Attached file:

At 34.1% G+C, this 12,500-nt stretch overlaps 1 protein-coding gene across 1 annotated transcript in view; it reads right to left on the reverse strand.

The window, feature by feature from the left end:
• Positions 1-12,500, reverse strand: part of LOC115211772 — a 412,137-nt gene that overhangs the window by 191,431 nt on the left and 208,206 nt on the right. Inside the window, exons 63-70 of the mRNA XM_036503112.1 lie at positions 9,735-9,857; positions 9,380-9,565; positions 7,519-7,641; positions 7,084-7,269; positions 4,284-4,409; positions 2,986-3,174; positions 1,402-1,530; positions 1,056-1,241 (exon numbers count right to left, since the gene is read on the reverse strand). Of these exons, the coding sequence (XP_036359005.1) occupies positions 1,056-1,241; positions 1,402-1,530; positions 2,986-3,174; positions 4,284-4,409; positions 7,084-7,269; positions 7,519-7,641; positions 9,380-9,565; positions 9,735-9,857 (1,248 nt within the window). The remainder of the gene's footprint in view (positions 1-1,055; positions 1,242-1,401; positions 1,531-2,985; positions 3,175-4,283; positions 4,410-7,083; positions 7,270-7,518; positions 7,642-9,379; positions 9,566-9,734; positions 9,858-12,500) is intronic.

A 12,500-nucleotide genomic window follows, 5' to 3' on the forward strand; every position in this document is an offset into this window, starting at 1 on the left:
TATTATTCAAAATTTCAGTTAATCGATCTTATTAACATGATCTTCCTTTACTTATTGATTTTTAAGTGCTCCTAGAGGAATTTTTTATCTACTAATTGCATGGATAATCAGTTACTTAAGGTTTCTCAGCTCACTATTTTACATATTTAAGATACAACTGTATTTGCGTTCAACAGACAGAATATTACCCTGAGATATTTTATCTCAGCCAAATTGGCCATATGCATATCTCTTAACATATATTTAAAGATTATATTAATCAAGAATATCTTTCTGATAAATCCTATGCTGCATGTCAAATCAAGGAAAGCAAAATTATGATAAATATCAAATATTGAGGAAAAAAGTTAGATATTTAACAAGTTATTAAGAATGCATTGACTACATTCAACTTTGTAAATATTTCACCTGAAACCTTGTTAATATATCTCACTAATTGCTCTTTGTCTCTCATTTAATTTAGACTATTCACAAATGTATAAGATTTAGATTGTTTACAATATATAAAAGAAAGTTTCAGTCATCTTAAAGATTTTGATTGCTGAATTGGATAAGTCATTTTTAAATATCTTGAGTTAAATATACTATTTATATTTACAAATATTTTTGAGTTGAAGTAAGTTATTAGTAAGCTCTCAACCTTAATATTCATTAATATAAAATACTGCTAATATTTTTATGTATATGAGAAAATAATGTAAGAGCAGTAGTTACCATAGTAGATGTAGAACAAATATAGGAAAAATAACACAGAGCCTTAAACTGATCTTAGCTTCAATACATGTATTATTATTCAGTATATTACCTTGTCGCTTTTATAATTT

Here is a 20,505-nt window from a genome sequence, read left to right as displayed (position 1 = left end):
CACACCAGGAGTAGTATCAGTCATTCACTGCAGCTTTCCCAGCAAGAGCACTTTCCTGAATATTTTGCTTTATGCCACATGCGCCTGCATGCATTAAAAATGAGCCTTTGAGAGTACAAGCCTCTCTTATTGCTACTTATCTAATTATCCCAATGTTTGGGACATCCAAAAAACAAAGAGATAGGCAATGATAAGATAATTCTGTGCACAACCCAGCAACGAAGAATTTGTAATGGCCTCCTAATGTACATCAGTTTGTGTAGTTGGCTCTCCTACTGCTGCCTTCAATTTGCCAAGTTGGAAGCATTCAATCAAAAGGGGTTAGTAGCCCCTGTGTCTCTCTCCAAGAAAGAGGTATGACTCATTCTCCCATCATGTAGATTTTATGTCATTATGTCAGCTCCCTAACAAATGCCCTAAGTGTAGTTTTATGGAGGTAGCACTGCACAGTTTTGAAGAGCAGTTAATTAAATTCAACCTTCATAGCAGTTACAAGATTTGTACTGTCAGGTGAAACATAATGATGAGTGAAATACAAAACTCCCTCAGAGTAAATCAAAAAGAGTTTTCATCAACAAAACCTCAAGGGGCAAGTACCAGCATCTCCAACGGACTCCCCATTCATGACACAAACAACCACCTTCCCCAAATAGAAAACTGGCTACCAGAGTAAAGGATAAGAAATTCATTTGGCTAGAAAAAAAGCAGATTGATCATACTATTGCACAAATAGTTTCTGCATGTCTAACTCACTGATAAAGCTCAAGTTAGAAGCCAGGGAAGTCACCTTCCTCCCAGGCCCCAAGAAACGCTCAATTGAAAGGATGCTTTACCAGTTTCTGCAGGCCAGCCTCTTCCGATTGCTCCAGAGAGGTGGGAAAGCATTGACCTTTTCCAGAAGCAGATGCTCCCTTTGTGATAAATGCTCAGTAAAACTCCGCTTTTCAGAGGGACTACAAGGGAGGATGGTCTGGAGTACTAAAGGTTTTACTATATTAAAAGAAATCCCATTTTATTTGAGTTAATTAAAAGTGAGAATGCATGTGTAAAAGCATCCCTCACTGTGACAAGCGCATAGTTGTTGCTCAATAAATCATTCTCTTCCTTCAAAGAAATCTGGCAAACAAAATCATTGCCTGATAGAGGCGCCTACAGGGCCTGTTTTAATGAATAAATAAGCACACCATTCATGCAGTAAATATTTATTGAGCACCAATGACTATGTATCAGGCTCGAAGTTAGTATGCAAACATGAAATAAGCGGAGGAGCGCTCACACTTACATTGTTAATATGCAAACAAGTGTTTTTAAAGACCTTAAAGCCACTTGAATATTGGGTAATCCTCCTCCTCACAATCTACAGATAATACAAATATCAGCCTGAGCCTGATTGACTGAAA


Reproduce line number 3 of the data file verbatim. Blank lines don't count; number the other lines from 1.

• Positions 1-12,500, reverse strand: part of LOC115211772 — a 412,137-nt gene that overhangs the window by 191,431 nt on the left and 208,206 nt on the right. Inside the window, exons 63-70 of the mRNA XM_036503112.1 lie at positions 9,735-9,857; positions 9,380-9,565; positions 7,519-7,641; positions 7,084-7,269; positions 4,284-4,409; positions 2,986-3,174; positions 1,402-1,530; positions 1,056-1,241 (exon numbers count right to left, since the gene is read on the reverse strand). Of these exons, the coding sequence (XP_036359005.1) occupies positions 1,056-1,241; positions 1,402-1,530; positions 2,986-3,174; positions 4,284-4,409; positions 7,084-7,269; positions 7,519-7,641; positions 9,380-9,565; positions 9,735-9,857 (1,248 nt within the window). The remainder of the gene's footprint in view (positions 1-1,055; positions 1,242-1,401; positions 1,531-2,985; positions 3,175-4,283; positions 4,410-7,083; positions 7,270-7,518; positions 7,642-9,379; positions 9,566-9,734; positions 9,858-12,500) is intronic.